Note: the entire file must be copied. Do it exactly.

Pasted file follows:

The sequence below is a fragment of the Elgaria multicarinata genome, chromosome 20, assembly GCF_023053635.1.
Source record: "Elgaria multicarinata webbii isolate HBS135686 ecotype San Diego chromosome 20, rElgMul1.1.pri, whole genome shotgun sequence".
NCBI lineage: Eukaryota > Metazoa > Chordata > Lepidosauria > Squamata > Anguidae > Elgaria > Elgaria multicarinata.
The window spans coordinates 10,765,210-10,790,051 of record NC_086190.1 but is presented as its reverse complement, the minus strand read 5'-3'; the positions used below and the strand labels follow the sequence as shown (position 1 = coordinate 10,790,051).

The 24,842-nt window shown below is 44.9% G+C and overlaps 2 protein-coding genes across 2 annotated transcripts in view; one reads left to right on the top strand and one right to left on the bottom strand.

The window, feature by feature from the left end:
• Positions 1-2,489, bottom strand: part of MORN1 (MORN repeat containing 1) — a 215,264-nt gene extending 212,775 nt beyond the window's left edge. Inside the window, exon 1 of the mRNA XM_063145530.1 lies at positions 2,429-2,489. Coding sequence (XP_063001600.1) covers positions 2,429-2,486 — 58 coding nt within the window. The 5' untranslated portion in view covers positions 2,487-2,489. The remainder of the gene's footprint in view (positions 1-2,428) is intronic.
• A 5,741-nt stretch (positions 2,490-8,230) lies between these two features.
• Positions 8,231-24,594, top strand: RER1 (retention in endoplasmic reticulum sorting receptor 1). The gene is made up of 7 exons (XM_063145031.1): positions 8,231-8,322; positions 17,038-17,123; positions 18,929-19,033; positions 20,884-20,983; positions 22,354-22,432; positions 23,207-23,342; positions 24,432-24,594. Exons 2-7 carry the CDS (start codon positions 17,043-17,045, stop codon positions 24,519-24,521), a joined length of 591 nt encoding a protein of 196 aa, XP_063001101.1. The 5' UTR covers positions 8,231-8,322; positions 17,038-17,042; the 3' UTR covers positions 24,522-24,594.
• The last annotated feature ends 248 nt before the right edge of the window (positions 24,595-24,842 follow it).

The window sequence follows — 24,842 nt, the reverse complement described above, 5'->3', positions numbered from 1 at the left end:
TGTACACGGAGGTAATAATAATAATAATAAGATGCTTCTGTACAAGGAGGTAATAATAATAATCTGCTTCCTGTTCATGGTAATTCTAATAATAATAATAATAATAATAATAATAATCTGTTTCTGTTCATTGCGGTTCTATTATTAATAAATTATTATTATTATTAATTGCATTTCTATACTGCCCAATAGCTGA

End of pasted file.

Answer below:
The sequence below is a fragment of the Elgaria multicarinata genome, chromosome 20, assembly GCF_023053635.1.
Source record: "Elgaria multicarinata webbii isolate HBS135686 ecotype San Diego chromosome 20, rElgMul1.1.pri, whole genome shotgun sequence".
NCBI lineage: Eukaryota > Metazoa > Chordata > Lepidosauria > Squamata > Anguidae > Elgaria > Elgaria multicarinata.
The window spans coordinates 10,765,210-10,790,051 of record NC_086190.1 but is presented as its reverse complement, the minus strand read 5'-3'; the positions used below and the strand labels follow the sequence as shown (position 1 = coordinate 10,790,051).

The 24,842-nt window shown below is 44.9% G+C and overlaps 2 protein-coding genes across 2 annotated transcripts in view; one reads left to right on the top strand and one right to left on the bottom strand.

The window, feature by feature from the left end:
• Positions 1-2,489, bottom strand: part of MORN1 (MORN repeat containing 1) — a 215,264-nt gene extending 212,775 nt beyond the window's left edge. Inside the window, exon 1 of the mRNA XM_063145530.1 lies at positions 2,429-2,489. Coding sequence (XP_063001600.1) covers positions 2,429-2,486 — 58 coding nt within the window. The 5' untranslated portion in view covers positions 2,487-2,489. The remainder of the gene's footprint in view (positions 1-2,428) is intronic.
• A 5,741-nt stretch (positions 2,490-8,230) lies between these two features.
• Positions 8,231-24,594, top strand: RER1 (retention in endoplasmic reticulum sorting receptor 1). The gene is made up of 7 exons (XM_063145031.1): positions 8,231-8,322; positions 17,038-17,123; positions 18,929-19,033; positions 20,884-20,983; positions 22,354-22,432; positions 23,207-23,342; positions 24,432-24,594. Exons 2-7 carry the CDS (start codon positions 17,043-17,045, stop codon positions 24,519-24,521), a joined length of 591 nt encoding a protein of 196 aa, XP_063001101.1. The 5' UTR covers positions 8,231-8,322; positions 17,038-17,042; the 3' UTR covers positions 24,522-24,594.
• The last annotated feature ends 248 nt before the right edge of the window (positions 24,595-24,842 follow it).

The window sequence follows — 24,842 nt, the reverse complement described above, 5'->3', positions numbered from 1 at the left end:
TGTACACGGAGGTAATAATAATAATAATAAGATGCTTCTGTACAAGGAGGTAATAATAATAATCTGCTTCCTGTTCATGGTAATTCTAATAATAATAATAATAATAATAATAATAATCTGTTTCTGTTCATTGCGGTTCTATTATTAATAAATTATTATTATTATTAATTGCATTTCTATACTGCCCAATAGCTGA